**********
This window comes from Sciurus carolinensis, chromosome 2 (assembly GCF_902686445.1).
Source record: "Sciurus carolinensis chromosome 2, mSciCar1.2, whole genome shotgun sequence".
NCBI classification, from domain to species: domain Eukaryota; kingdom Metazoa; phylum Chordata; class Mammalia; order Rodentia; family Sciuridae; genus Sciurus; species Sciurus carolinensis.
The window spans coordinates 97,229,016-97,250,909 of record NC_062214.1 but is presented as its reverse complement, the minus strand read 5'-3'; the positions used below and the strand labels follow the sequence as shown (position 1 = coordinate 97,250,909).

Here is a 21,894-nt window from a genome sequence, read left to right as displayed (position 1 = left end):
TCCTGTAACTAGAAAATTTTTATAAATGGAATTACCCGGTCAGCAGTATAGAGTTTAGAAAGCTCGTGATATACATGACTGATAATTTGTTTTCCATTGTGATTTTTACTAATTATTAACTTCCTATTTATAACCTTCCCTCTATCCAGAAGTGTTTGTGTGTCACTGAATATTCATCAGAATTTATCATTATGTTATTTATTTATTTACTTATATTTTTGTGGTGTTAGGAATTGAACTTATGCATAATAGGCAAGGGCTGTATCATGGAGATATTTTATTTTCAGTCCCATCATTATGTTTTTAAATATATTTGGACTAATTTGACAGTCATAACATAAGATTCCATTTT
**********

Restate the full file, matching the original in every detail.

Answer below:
This window comes from Sciurus carolinensis, chromosome 2 (assembly GCF_902686445.1).
Source record: "Sciurus carolinensis chromosome 2, mSciCar1.2, whole genome shotgun sequence".
NCBI classification, from domain to species: domain Eukaryota; kingdom Metazoa; phylum Chordata; class Mammalia; order Rodentia; family Sciuridae; genus Sciurus; species Sciurus carolinensis.
The window spans coordinates 97,229,016-97,250,909 of record NC_062214.1 but is presented as its reverse complement, the minus strand read 5'-3'; the positions used below and the strand labels follow the sequence as shown (position 1 = coordinate 97,250,909).

Here is a 21,894-nt window from a genome sequence, read left to right as displayed (position 1 = left end):
TCCTGTAACTAGAAAATTTTTATAAATGGAATTACCCGGTCAGCAGTATAGAGTTTAGAAAGCTCGTGATATACATGACTGATAATTTGTTTTCCATTGTGATTTTTACTAATTATTAACTTCCTATTTATAACCTTCCCTCTATCCAGAAGTGTTTGTGTGTCACTGAATATTCATCAGAATTTATCATTATGTTATTTATTTATTTACTTATATTTTTGTGGTGTTAGGAATTGAACTTATGCATAATAGGCAAGGGCTGTATCATGGAGATATTTTATTTTCAGTCCCATCATTATGTTTTTAAATATATTTGGACTAATTTGACAGTCATAACATAAGATTCCATTTT